Six defining questions of the energy crisis


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Welcome to another Energy Source. I’m back from a stint reporting on Russia’s war in Ukraine — and back on the energy crisis beat. There’s lots of news.

In oil, petrol prices remain historically high, reports Myles, but have come down a bit, offering temporary relief to a White House that remains fixated on trying to curb rampant economic inflation. But crude is up again, with Brent now back above $100 a barrel, despite the Biden-MBS detente over the weekend.

In Europe, meanwhile, the crisis is deepening. Brussels has told EU countries to cut gas consumption “immediately”. German companies are preparing for the worst.

My column today is about how this energy crisis will unfold. It’s not just a question of Europe’s exposure to Russian energy risks. It’s also about the other big themes — from climate to Opec’s true supply capacity to the threat of imminent recession — that are coming to a boil. They will shape the energy world, in ways that are still hard to predict.

Amanda’s Data Drill is on crypto and power prices. The scam is still making money for some people, provided they can get electricity cheaply enough to waste it on mining new digital coins. Don’t @ me.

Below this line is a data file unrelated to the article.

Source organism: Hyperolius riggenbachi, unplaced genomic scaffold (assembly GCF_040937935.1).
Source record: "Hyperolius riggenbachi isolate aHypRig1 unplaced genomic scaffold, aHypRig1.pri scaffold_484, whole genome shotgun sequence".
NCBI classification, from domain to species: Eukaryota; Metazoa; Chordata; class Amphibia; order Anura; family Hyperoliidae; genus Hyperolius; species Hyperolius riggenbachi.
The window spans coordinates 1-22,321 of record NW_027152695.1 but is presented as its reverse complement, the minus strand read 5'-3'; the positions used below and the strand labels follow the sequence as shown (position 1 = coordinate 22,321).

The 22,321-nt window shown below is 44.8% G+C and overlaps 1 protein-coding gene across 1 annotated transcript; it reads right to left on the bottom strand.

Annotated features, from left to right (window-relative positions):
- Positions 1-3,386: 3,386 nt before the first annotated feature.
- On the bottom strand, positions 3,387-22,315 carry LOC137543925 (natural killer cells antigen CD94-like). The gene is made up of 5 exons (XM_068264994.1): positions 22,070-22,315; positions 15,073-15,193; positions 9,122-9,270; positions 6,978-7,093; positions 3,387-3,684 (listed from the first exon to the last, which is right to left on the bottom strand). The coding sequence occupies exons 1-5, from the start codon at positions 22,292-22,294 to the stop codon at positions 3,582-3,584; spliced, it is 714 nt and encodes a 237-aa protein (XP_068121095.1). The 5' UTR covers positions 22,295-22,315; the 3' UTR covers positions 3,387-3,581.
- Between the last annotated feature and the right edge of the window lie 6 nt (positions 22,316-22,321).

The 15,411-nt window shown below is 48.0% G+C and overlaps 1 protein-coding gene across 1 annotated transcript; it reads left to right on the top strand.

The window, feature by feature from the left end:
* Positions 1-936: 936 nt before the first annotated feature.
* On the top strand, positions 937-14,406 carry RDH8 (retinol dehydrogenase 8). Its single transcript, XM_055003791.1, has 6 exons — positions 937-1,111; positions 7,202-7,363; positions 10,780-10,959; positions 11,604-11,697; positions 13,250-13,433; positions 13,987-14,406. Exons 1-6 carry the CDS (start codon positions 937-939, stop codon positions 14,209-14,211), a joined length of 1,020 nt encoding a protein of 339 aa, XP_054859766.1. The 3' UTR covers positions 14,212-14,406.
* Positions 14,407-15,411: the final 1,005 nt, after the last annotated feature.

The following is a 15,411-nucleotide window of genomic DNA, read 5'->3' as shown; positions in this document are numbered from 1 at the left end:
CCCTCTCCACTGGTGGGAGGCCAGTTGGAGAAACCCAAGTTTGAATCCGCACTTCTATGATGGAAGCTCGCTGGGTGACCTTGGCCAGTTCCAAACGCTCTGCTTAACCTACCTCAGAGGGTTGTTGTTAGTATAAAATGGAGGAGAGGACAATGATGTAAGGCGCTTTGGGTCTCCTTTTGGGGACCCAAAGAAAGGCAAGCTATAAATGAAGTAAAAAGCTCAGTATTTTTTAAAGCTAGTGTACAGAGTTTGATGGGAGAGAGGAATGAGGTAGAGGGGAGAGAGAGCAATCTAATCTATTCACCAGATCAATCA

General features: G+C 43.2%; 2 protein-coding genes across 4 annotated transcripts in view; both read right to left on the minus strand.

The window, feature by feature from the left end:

Derek

When it rains it pours . . .

In the spring of 2008, I was in Somalia reporting on pirates threatening ships sailing through the Gulf of Aden — another factor pushing crude prices towards their historic peak. In Bosaso, I read a news story about a bank called Bear Stearns running into trouble. Wall Street shenanigans and subprime mortgages felt distant from the Horn of Africa. But eight months later, oil markets had begun to collapse.

During global energy crises, everything is related — and everything seems to happen at once. In 2008, relentless turmoil in oil producing countries, from Nigeria to Iraq, was coupled with unstoppable demand growth in China. It was a time of mounting climate anxiety and speculation about peak oil supply. Looking back, the crash seemed inevitable. Then came the US financial meltdown. Oil prices were submerged alongside the American economy. The rest of us were sucked down too.

Not to be too alarmist, but the news flow this year feels similarly portentous. Big stuff is suddenly happening all at once. Is another historic inflection point in energy upon us? Consider my list of questions below. The answers — all due this year — have the potential to reshape global energy. Let me know what I missed.

1. Will Europe’s heatwave change anything?

Tell me as often as you want that weather isn’t related to climate. But please — 40C in London? Wildfires across southern France and Spain? Policymakers are doing their best to ignore their climate promises. But at some point, a breaking point in public perceptions is inevitable. Maybe it’s when rich northern Europeans’ summer holidays become intolerable.